I have been listening to the Radio Sheffield interview with Mayor Peter Davies (Items at 0:59:24, 1:05:20 and 1:25:46.) I don't intend to comment on his plans for volunteers to run several branch libraries. What was clear was that Mayor Davies has little appreciation of the value of libraries - he regards them as a cost rather than as a benefit. He also has a very low opinion of the value of professional librarians. He says he can't understand why you need professional staff to stamp out books. His view is that running a library is a simple task that can be performed by volunteers with no training and that "things are made mysterious" by librarians.
Now I think we should all stand still and take a few deep breaths.... is that better?
So, why would the leader of a local authority take this view (and let's face it, he is not unique in his views although the style in which he expresses them is quite special). Most librarians would say that he does not understand - that he has not got the message. So why is this?
If you have studied communication theory you will know that for communication to happen you need a sender who develops and encodes the message, a channel of communication and a receiver who decodes the message. A failure of communication can result from a fault by the sender, a fault by the receiver or problems with the channel (noise). In this case one suspects that the receiver is unable or unwilling to decode and understand the message. Several reasons can be suggested for this - many of which will involve criticism of the receivers intelligence, personality or politics. Listening to the interview it is clear that Mayor Davies feels that he must find savings, has identified the library budget as a source of saving (albeit a very small percentage of the whole) and is not interested in discussing the details.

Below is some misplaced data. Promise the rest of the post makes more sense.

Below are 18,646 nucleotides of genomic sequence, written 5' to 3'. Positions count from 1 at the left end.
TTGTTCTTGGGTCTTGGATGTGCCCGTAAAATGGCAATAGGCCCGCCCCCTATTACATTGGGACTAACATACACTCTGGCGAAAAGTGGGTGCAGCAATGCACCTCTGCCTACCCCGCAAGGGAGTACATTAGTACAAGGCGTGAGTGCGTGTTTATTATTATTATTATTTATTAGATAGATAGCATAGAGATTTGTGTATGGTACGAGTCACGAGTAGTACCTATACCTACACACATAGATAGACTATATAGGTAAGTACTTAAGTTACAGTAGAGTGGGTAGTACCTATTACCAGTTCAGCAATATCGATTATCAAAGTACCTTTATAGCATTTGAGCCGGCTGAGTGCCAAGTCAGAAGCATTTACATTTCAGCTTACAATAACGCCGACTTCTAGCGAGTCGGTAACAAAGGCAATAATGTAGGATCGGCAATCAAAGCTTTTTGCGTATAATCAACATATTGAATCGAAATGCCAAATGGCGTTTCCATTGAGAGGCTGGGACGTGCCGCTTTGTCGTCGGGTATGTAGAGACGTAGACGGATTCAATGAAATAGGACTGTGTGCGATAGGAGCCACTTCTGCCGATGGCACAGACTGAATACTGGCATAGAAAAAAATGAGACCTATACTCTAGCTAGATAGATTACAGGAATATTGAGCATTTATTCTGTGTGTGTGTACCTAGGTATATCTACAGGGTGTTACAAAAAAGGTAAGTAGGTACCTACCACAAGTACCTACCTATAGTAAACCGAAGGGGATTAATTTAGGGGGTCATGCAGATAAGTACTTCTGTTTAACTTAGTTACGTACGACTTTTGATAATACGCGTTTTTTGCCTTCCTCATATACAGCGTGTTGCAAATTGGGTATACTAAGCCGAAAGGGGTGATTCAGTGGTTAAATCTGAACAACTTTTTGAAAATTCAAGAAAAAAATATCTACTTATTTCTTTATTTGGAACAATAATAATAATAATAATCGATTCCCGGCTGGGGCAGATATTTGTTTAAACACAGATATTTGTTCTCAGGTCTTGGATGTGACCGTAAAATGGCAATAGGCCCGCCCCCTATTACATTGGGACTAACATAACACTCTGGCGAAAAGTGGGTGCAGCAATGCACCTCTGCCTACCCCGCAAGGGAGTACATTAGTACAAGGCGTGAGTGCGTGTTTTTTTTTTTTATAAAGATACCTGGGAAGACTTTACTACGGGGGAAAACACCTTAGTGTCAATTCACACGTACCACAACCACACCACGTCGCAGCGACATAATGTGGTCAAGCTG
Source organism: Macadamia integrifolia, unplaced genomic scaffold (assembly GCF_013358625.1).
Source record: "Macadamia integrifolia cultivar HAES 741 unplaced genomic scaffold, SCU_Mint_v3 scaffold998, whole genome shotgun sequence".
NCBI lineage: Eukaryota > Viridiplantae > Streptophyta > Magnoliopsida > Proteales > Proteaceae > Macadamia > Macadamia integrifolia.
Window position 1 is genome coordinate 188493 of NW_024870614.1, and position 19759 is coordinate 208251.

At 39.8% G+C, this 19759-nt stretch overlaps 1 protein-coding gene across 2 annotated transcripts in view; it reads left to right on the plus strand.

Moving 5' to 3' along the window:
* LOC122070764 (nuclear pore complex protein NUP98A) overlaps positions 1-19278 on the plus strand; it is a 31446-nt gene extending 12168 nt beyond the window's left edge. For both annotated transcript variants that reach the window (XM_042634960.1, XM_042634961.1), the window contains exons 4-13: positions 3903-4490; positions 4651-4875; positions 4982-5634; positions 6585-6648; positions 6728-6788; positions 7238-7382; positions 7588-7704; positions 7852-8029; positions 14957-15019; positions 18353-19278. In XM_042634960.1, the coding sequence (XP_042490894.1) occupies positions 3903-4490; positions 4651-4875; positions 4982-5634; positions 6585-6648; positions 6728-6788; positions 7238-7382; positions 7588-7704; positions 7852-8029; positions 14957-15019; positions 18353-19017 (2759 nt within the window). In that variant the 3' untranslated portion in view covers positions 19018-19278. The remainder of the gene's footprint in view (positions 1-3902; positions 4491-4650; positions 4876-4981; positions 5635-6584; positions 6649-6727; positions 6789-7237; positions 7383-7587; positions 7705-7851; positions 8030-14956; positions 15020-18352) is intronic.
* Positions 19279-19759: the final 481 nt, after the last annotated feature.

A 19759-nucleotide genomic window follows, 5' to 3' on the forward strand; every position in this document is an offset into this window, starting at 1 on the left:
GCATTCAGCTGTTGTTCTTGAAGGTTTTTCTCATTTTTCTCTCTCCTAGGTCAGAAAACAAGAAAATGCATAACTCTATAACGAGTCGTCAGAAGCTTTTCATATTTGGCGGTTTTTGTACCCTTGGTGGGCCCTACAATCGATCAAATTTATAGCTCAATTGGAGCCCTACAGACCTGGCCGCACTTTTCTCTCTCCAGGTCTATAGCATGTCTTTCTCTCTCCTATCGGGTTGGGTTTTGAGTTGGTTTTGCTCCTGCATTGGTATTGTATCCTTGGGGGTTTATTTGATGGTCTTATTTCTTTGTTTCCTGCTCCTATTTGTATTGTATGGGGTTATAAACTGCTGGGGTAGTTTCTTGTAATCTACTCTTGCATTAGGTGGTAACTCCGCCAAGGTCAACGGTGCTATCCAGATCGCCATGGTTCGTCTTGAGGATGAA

However, just because we can blame the failure of communication on the receiver does not mean that the sender has no responsibilities. The case for the library service and the role of professional staff has not been made successfully and as professionals we have to ask ourselves why this has happened. Do we have any responsibility ourselves, as the senders of the message, for this failure? Could we have done any better?
This is where advocacy skills come into the picture. Librarians are, I think, generally good at doing what they do but are not good at blowing their own trumpet - at convincing people of the value and impact of what they do. As Mayor Davies pointed out - we tend to 'make things mysterious' instead. All library services need people with advocacy skills to sell the service to their 'power people'.
In a commercial organisation, if you are good at doing what you do then you please your customers and they pay for your service. In a public service like libraries you still have to please your customers but they do not pay directly. The people who do pay are not receiving your service directly. That is why we need advocacy.
SINTO is running two workshops on advocacy. Gaining support and influence: an introduction to advocacy shows how a planned approach to advocacy can put your library in a strong position. This course is for librarians with responsibility for speaking out about the value of their service.
Measuring and communication impact: advanced advocacy takes advocacy a step further. It looks at ways of raising the profile of your organisation by making sure you demonstrate how it already plays a part in the delivery of key policy agendas.
Having advocacy skills does not guarantee success but not having these skills will probably contribute to failure.